After the Apocalypse
Evelyn shed her hazmat suit and stepped from the rover’s isolation chamber. She immediately noticed the faraway look on Oliver’s face.
“Something wrong?” she asked.
He shook his head before checking their robotic decontamination vessel’s control panel. “It’s nothing. Dawn was three minutes ago. Makes me feel nostalgic.”
“Now there’s an alien concept in our screwed-up world. At night, it’s almost dark, but the sky still has an orange glow. In the daytime, it gets somewhat brighter and a great deal hotter, but we never see the sun.”
She watched the Gamma decontamination team leader approach the isolation chamber where he’d don his hazmat suit. For the next four hours, he’d trudge through the hostile environment, babysitting the robots manipulating the black maws sucking up the toxic dust covering the barren ground. She’d drive the rover, constantly watching for hazards looming from the glooming.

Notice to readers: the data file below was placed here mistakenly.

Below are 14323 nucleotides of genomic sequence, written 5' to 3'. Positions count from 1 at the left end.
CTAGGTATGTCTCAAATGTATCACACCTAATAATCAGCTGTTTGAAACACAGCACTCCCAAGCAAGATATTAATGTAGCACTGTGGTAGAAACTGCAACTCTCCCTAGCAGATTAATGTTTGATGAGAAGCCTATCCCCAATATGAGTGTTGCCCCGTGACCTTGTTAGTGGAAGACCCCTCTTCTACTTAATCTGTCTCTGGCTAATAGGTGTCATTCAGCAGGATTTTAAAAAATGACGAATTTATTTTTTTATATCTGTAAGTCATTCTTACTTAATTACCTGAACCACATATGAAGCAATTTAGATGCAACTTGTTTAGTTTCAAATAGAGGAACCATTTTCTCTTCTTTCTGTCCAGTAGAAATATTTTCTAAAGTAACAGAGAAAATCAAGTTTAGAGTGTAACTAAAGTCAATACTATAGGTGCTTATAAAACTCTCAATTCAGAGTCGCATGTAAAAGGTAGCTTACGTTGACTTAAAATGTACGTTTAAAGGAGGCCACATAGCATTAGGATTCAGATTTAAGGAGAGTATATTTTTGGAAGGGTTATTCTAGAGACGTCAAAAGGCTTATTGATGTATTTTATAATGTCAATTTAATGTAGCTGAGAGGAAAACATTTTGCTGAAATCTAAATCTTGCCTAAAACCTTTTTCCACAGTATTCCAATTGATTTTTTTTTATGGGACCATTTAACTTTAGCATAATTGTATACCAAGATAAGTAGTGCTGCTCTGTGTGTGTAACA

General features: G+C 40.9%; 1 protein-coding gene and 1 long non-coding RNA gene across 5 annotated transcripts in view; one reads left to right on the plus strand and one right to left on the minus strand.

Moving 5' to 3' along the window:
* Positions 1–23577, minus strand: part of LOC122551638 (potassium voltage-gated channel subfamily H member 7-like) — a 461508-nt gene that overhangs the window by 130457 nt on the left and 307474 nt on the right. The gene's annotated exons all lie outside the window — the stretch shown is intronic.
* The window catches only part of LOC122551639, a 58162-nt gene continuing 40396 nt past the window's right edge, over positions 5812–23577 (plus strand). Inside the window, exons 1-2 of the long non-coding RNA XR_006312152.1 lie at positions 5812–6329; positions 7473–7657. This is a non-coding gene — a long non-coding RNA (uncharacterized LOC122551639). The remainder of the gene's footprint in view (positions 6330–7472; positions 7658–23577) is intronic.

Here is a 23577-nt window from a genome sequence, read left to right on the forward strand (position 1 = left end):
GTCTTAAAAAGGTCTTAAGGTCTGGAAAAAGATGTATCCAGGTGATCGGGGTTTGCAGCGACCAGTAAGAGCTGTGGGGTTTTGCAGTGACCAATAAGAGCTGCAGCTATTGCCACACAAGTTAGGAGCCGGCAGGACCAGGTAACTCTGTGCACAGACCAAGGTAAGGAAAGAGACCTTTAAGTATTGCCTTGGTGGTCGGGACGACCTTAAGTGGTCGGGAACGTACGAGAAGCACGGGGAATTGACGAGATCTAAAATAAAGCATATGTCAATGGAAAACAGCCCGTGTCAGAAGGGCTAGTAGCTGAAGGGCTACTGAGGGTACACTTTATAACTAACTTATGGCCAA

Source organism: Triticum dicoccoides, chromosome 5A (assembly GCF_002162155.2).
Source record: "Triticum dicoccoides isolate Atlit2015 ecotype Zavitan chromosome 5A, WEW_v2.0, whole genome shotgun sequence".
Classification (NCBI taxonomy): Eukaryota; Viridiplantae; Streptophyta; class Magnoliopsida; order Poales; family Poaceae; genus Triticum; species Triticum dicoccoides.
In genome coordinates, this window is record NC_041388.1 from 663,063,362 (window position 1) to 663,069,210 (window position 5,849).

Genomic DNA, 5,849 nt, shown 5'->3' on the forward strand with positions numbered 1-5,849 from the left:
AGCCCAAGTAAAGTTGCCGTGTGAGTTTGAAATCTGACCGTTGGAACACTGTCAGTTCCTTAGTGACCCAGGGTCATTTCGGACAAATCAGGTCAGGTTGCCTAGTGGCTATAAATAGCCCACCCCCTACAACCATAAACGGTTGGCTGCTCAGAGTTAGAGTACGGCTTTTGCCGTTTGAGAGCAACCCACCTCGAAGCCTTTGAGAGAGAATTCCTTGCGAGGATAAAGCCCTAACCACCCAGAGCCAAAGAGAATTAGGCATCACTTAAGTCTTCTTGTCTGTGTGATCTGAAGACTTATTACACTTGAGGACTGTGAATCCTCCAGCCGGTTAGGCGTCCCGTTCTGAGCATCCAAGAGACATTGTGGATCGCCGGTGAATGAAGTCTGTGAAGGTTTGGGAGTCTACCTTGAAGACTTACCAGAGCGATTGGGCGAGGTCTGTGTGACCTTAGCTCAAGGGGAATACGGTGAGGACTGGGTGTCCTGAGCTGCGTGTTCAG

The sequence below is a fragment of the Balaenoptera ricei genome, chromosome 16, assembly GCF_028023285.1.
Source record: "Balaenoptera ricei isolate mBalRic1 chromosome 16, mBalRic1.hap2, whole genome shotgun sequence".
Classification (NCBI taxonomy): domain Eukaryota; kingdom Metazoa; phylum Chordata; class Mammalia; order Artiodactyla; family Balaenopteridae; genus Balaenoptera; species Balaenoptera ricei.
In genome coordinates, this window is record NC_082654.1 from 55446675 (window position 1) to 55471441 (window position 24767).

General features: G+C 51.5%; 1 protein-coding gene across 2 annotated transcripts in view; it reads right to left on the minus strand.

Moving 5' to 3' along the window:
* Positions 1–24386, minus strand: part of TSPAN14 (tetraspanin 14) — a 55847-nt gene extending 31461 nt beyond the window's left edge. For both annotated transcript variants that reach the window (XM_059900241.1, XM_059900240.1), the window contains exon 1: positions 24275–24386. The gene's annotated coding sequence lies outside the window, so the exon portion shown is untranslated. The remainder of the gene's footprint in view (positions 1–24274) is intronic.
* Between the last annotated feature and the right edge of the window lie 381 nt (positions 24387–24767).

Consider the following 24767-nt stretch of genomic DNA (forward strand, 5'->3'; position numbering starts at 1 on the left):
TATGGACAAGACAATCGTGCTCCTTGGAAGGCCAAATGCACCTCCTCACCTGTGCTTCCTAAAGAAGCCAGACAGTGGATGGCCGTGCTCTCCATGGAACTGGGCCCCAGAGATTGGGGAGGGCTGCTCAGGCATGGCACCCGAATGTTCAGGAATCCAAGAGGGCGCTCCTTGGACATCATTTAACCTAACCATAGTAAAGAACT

She checked the controls as she waited for him to emerge from the isolation chamber. He appeared, giving her the thumbs up. She turned the lumbering rover in a broad arc and headed toward Contamination Station Gamma, her temporary home with Oliver and ten other conscripts.
Seven months venturing out every night from midnight to eight a.m. and lumbering for four hours at five kilometres per hour, only to turn and trundle back to the station for another four hours. Two hundred and thirteen days taken from her young life, and another one hundred and fifty-two to go before she could return to the domed ecosphere she called home.
The industrious robots sucked up the dust in a one-hundred-metre-wide swath. One hundred metres times forty kilometres times three rovers times two shifts yielded twenty-four square kilometres decontaminated per night. During her year of servitude, they’d cover eight thousand square kilometres after allowing for time they’d spend repositioning the station—twenty-five percent of the single valley they’d been assigned.
She saw nothing but the hopelessness of their task, while Oliver dreamed of the first morning he’d see the sun rise over the eastern horizon.